LIVEBLOG: NUS referendum results

Brace yourselves, this is about to get interesting.

affiliation anti-semitism CUSU referendum disaffiliation NUS referendum referendum results

It’s been a long and bumpy ride to get here but by 4 pm we’ll finally know whether CUSU will remain affiliated with the NUS. Until then, stay tuned while the Tab update you on all the developments right up until the results are announced. 

17.11 We’re going call that a wrap folks.

17.09 Hold that thought we have just been sent the ‘No’ campaign’s statement:

“We are delighted that Cambridge students have voted to remain affiliated to the NUS, and all the more so given the record turnout. Credit to the Yes campaign for bringing this important conversation to Cambridge. This is a mandate for national collaboration, but it is also a mandate for reform, for the NUS to tackle anti-Semitism. All of us at the No campaign urge NUS to take strong action on this issue, and on democratic reforms more generally. We need a National Union for so many reasons, but it must respond to a substantial body of students demanding change. Today, Cambridge students have given the NUS that chance.”

17.04 We’re going to wrap up this live blog with Priscilla’s statement, just released:

I am proud and encouraged by the historic levels of engagement in this referendum, and as a campaigner for continued affiliation, I am pleased that Cambridge students will continue to have a voice in shaping and changing NUS for the better.

With such high levels of engagement, this vote provides the team and I with a strong mandate to take forward the clear and legitimate concerns that Cambridge students have raised during this referendum. I have been explicit as a campaigner that NUS is far from perfect; with the confidence of Cambridge students, CUSU will continue to engage with NUS in collaboration with students’ unions across the country to ensure NUS becomes the inclusive and effective organisation students deserve.

16:27 No.

16:10 CUSU President Priscilla Mensah celebrates the victory for NUS affiliation

16:02 Provisional results state that 51.52% voted to stay affiliated with the NUS, 46.62% voted to disaffiliate and 1.86% submitted blank votes, the NUS affiliation campaign have clinched it with a lead of 300 votes.


15:56 In the  11th hour Malia urges us to stay

15:50 Election season can bring out the dark side of campaigners, with rules being bent and mailing lists being abused left, right and centre. I just wish we could all get along like we did in middle school.

15:47 If you’ve got a prediction for how the election will go, email [email protected]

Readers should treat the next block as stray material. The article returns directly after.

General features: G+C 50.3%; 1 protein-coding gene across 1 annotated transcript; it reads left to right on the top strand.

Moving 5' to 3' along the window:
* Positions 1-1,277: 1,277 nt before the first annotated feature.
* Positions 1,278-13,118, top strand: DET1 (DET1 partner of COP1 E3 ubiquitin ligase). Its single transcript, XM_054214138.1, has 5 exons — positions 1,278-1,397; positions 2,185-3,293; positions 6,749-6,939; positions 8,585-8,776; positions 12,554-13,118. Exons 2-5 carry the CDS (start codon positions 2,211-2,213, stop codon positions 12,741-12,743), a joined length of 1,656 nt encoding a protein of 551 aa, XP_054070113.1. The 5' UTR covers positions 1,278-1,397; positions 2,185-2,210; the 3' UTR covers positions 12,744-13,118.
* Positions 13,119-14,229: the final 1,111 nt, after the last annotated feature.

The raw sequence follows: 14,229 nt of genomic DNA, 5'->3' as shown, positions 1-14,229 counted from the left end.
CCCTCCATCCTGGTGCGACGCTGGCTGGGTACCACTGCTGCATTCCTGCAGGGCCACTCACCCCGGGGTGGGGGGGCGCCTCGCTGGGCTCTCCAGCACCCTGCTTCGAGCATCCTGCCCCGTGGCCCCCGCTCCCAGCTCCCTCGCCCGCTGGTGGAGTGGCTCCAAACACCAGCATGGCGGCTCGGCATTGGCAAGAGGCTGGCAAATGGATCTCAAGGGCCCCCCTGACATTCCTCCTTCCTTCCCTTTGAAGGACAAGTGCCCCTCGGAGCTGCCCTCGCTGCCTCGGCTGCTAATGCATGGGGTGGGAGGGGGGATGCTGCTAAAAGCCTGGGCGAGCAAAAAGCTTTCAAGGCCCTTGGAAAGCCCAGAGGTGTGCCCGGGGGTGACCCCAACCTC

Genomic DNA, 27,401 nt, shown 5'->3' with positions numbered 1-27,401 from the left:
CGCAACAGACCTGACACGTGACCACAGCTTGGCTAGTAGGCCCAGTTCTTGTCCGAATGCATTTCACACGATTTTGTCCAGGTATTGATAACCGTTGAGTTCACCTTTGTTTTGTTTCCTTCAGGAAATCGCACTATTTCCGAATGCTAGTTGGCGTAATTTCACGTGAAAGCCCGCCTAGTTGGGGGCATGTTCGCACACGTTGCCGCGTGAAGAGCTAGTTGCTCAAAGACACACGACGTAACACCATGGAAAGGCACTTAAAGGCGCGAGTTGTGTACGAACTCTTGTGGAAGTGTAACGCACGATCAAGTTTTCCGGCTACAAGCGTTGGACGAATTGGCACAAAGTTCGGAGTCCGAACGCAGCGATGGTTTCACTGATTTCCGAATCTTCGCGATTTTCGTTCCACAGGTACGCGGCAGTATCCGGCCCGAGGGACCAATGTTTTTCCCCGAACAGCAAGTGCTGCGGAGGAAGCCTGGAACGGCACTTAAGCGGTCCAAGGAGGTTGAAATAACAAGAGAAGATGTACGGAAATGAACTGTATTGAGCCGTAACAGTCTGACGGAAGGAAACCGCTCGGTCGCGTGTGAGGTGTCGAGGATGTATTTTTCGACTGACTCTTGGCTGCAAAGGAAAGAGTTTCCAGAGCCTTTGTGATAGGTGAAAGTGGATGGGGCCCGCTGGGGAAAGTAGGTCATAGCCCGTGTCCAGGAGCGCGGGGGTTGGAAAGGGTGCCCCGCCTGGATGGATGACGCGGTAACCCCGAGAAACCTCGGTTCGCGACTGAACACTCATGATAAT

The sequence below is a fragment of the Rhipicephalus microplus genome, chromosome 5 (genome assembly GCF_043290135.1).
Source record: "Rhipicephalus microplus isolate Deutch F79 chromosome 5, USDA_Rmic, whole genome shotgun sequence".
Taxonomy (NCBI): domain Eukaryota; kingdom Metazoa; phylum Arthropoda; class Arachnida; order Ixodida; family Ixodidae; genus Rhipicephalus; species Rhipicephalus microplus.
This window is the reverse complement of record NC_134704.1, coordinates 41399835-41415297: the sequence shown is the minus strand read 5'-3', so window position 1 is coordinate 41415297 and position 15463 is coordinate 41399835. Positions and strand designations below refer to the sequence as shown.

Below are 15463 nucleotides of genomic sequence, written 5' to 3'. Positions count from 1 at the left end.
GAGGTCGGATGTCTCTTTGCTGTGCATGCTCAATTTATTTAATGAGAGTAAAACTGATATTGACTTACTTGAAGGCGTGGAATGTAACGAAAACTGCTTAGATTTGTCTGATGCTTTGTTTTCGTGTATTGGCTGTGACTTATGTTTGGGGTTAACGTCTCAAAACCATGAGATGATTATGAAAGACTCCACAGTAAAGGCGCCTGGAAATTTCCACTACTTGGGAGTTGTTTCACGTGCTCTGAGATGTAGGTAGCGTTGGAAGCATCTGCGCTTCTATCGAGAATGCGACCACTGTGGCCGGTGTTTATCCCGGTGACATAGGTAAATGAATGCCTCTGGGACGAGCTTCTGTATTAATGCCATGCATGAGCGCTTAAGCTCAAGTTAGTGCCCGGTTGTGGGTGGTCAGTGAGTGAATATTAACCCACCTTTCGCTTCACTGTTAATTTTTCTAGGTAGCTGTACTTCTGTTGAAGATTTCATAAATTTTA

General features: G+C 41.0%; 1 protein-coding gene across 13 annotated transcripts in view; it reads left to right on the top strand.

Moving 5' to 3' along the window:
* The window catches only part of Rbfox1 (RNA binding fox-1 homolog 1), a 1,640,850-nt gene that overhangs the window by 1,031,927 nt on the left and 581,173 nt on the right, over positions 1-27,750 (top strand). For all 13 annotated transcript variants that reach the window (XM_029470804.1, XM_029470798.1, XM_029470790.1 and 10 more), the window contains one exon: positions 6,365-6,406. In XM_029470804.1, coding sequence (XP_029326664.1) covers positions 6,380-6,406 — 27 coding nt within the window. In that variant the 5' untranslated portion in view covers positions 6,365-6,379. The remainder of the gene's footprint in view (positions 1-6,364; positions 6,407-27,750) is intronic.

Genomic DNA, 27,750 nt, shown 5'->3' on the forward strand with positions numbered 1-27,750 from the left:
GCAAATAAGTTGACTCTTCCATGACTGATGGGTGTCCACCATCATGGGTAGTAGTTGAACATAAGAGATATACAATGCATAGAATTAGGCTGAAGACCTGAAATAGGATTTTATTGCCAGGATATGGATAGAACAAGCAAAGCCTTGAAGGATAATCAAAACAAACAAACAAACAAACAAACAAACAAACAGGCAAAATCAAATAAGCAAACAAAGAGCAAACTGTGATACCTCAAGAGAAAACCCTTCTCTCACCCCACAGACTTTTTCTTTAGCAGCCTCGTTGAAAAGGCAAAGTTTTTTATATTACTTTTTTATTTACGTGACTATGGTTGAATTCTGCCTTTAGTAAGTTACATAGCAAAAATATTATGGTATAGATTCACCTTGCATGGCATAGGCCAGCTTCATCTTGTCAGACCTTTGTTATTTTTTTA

15:45  Countdown winner Oliver Garner is placing his bets on how the referendum will go, he’s guessing 53.9% voting to leave and a 5900 turnout.

15:40 It’s been an exciting campaigning period with a lot of last minute revelations, including the discovery that thousands of pounds was absent from the official guidance provided by CUSU ahead of the NUS referendum.

15:28 It’s been a long campaign period. For all five of you who haven’t been keeping up with all the developments, here’s a breakdown of what you’ve missed.

Following accusations of anti-semitism being levelled at newly-elected NUS president Malia Bouattia, a motion was brought to CUSU Council by Jack May and Adam Crafton proposing that Cambridge have a referendum on NUS affiliation. You can find all the details of what went down here.

Since then we’ve had students from both sides of the debate coming forward to tell us what they think of the NUS and whether or not we should stay affiliated.

Here’s our Tab round up:

Former Jewish Society President Gabriel Gendler argues here that the NUS cannot be reformed from within.

Martha Krish, Ruby Kwong and CUSU Access Officer Helena Blair argue that the NUS can only be changed from within here.

Jack May, Tab columnist and one of the leaders of the Yes Campaign lays out his thoughts on why we should leave here.

Olly Hudson, former NUS delegate, tells us that we cannot endorse the NUS so long as they dismiss anti-semitism here.

Anastasia Nerisia Picton Vraka, argues that the NUS is not the root of all evil and we should stay affiliated here.

Jon Cooper argues that the voices of Jewish students need to be prioritised in the NUS debate here.

NUS Vice-President Richard Brooks talks about the consequences of disaffiliation here.

Adam Crafton, one of the leaders of the Yes Campaign, asks how the NUS can reform from within to combat anti-semitism considering their track record here.

CUSU President Priscilla Mensah argues here that change within the NUS might be slow but we must stay affiliated in order to push for change here.

We apologise unequivocally for the amount of NUS referendum spam we’ve been spewing out over the last week, but hey, maybe that’s why the referendum has had a record-breaking turnout.